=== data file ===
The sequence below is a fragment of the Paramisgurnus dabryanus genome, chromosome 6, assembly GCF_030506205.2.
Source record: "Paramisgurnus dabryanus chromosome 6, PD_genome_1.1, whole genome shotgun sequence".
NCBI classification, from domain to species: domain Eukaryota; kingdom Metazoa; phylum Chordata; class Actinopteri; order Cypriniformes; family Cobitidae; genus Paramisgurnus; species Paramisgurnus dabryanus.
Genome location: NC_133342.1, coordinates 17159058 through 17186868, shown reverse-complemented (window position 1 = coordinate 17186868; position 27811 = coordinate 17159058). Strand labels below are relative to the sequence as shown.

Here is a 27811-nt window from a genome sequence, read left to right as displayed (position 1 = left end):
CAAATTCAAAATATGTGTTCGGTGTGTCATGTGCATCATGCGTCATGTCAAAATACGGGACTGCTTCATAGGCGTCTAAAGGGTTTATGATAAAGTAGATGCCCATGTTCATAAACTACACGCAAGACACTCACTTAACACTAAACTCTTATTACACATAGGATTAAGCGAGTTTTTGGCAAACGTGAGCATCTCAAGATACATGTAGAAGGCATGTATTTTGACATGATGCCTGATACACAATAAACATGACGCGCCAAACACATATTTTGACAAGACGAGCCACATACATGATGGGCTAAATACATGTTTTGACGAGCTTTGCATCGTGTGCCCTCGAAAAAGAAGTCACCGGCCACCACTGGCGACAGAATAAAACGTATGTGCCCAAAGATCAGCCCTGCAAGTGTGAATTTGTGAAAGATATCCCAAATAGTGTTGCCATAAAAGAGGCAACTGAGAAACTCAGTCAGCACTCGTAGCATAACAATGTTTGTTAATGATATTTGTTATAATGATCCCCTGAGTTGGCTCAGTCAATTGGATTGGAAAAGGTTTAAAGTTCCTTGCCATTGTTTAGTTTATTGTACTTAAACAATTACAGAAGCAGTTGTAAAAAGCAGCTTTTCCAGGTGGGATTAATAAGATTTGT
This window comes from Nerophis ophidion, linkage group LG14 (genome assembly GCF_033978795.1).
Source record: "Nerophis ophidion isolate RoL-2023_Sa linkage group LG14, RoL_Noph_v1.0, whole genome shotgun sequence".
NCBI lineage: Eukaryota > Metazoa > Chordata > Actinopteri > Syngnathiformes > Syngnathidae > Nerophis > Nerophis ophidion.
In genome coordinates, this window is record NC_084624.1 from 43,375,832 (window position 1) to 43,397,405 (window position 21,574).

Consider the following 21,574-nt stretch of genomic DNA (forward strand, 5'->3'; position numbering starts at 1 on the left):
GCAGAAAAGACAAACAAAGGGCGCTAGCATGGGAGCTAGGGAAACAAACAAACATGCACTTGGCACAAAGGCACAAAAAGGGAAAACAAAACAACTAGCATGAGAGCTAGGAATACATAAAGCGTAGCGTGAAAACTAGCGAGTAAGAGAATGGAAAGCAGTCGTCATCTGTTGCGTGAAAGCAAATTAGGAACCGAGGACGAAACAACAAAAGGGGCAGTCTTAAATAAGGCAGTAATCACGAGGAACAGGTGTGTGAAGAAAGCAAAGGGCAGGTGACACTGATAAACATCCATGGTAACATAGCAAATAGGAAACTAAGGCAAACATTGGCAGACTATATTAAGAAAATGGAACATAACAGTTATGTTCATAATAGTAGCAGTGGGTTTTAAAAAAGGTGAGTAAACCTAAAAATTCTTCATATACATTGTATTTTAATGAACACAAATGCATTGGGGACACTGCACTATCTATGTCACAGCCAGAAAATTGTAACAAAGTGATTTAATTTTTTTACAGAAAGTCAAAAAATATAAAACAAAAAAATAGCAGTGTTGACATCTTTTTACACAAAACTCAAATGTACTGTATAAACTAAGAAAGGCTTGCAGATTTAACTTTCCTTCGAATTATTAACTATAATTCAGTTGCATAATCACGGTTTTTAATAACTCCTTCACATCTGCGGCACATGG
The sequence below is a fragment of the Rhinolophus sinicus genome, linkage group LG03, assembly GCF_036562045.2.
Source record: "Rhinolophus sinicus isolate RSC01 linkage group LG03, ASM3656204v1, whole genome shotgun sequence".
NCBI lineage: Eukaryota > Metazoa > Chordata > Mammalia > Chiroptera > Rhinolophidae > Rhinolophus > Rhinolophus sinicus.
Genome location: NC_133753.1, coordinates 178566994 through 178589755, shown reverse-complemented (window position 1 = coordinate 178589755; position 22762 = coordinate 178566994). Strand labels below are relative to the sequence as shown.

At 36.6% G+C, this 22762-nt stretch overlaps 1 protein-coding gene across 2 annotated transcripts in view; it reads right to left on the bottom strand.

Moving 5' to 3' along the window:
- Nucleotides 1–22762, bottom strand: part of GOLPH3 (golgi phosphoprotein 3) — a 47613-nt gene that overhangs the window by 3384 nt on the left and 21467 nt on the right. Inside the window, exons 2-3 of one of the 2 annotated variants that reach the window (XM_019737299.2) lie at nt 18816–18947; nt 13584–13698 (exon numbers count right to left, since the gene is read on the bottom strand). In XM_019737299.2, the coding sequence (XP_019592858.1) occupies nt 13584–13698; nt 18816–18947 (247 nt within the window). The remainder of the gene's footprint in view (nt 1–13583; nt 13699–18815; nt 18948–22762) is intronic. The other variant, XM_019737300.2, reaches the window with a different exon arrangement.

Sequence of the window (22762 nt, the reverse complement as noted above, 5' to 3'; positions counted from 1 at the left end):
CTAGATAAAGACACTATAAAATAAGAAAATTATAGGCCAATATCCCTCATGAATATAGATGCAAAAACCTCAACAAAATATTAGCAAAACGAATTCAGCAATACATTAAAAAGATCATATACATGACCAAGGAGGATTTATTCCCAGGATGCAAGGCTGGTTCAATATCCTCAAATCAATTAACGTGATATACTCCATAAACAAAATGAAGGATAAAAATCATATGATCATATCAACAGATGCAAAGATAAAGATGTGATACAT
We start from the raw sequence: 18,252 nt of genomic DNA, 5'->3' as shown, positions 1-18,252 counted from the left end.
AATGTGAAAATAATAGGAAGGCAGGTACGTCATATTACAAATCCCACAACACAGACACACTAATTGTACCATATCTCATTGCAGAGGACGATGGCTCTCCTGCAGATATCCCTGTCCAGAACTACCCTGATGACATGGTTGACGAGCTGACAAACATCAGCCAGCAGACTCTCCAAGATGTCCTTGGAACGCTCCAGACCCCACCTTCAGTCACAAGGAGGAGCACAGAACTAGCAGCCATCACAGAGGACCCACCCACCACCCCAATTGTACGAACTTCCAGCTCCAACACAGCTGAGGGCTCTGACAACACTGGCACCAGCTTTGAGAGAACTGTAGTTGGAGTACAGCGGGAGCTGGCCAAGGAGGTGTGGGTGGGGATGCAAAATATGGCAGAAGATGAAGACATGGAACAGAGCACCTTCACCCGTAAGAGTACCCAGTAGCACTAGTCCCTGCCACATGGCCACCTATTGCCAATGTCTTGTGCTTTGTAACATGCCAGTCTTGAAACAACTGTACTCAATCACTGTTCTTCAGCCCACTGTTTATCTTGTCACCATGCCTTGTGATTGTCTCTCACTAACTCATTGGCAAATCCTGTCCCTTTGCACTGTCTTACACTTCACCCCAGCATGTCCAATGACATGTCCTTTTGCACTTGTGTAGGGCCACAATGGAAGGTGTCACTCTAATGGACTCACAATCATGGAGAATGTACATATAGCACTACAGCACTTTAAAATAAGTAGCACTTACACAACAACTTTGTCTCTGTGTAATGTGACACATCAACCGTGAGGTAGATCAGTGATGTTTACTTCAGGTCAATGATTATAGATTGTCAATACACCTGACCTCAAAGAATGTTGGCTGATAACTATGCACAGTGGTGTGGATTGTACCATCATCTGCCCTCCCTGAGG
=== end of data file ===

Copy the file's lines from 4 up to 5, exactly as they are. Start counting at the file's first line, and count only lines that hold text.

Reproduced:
Genome location: NC_133342.1, coordinates 17159058 through 17186868, shown reverse-complemented (window position 1 = coordinate 17186868; position 27811 = coordinate 17159058). Strand labels below are relative to the sequence as shown.

Here is a 27811-nt window from a genome sequence, read left to right as displayed (position 1 = left end):